Parrot

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parrot : any of numerous widely distributed tropical birds (order Psittaciformes and especially family Psittacidae) that are often crested and brightly colored, have a distinctive stout hooked bill and zygodactyl feet, and include some excellent mimics — Webster

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Parrots, also known as psittacines, are birds of the roughly 393 species in 92 genera that make up the order Psittaciformes, found in most tropical and subtropical regions. The order is subdivided into three superfamilies: the Psittacoidea (“true” parrots), the Cacatuoidea (cockatoos), and the Strigopoidea (New Zealand parrots). Parrots have a generally pantropical distribution with several species inhabiting temperate regions in the Southern Hemisphere, as well. The greatest diversity of parrots is in South America and Australasia.

Characteristic features of parrots include a strong, curved bill, an upright stance, strong legs, and clawed zygodactyl feet. Many parrots are vividly coloured, and some are multi-coloured. Most parrots exhibit little or no sexual dimorphism in the visual spectrum. They form the most variably sized bird order in terms of length. The most important components of most parrots’ diets are seeds, nuts, fruit, buds, and other plant material. A few species sometimes eat animals and carrion, while the lories and lorikeets are specialised for feeding on floral nectar and soft fruits. Almost all parrots nest in tree hollows (or nest boxes in captivity), and lay white eggs from which hatch altricial (helpless) young.

Parrots, along with ravens, crows, jays, and magpies, are among the most intelligent birds, and the ability of some species to imitate human voices enhances their popularity as pets. Trapping wild parrots for the pet trade, as well as hunting, habitat loss, and competition from invasive species, has diminished wild populations, with parrots being subjected to more exploitation than any other group of birds. — Wikipedia

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Parrots, songbirds pack more neurons into their forebrains than most mammals (Devi Shastri, Science Magazine)
Bird brains are dense—with neurons (John Timmer, Ars Technica)
The Secret Behind Birds’ Brainy Feats Revealed (Tia Ghose, Live Science)

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Macaw and Parrot Clay Licks (Go Tambopata)
About Tambopata National Reserve (Go Tambopata)
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Phys.org - latest science and technology news stories Phys.org internet news portal provides the latest news on science including: Physics, Nanotechnology, Life Sciences, Space Science, Earth Science, Environment, Health and Medicine.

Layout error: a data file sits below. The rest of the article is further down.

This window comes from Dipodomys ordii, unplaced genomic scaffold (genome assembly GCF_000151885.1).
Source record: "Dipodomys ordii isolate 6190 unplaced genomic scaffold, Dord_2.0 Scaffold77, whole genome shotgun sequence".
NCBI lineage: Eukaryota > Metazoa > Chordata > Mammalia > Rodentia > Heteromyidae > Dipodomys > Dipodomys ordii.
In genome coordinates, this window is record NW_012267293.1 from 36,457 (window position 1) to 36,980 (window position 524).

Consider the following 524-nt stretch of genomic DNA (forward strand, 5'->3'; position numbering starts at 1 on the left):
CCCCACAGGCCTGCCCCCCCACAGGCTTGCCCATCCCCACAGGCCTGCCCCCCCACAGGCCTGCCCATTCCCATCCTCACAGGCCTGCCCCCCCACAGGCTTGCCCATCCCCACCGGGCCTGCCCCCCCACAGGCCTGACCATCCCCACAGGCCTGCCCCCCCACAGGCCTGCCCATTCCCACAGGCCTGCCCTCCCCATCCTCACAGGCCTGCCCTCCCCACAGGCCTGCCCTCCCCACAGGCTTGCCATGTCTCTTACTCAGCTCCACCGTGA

• Bromethalin is poisoning the parrots of Telegraph...
    on March 18, 2019 at 9:07 pm

    Bromethalin, a common rat poison, is the agent responsible for a neurological disease that has sickened or killed birds from a popular flock of naturalized parrots that reside primarily in the Telegraph Hill area in north San Francisco, according to a new study led by the University of Georgia Infectious Diseases Laboratory and funded by Mickaboo Companion Bird Rescue. […]

  • Back to the drawing board for conservationists...
    on March 18, 2019 at 3:58 pm

    A study into the effectiveness of disinfecting birds' nests, carried out by the University of Kent, has led to a breakthrough in the understanding of biosecuity measures for the endangered echo parakeet in Mauritius. The research team found that annual disinfection of parakeet nest sites prior to the breeding season, intended to reduce the spread of infectious disease in endangered parrot species, didn't have the impact conservationists expected leading to recommendation for a different […]

  • FAA's close ties to Boeing questioned after 2...
    on March 15, 2019 at 11:10 am

    For more than six decades, the Federal Aviation Administration has relied on employees of airplane manufacturers to do government-required safety inspections as planes are being designed or assembled. […]

  • From busking pigeons to head banging sea lions...
    on March 14, 2019 at 3:00 pm

    A pigeon bopping along to a busker playing "Blurred Lines" by Robin Thicke and Pharrell Williams set Twitter abuzz in 2013. It's certainly a catchy tune that I can't help but tap my foot along to, but is that really what the pigeon is doing? […]

  • Study shows parrots can pass classic test of...
    on February 26, 2019 at 1:10 pm

    Usually, calling someone a bird-brain is meant as an insult, but an African grey parrot named Griffin is rewriting the rules when it comes to avian intelligence. […]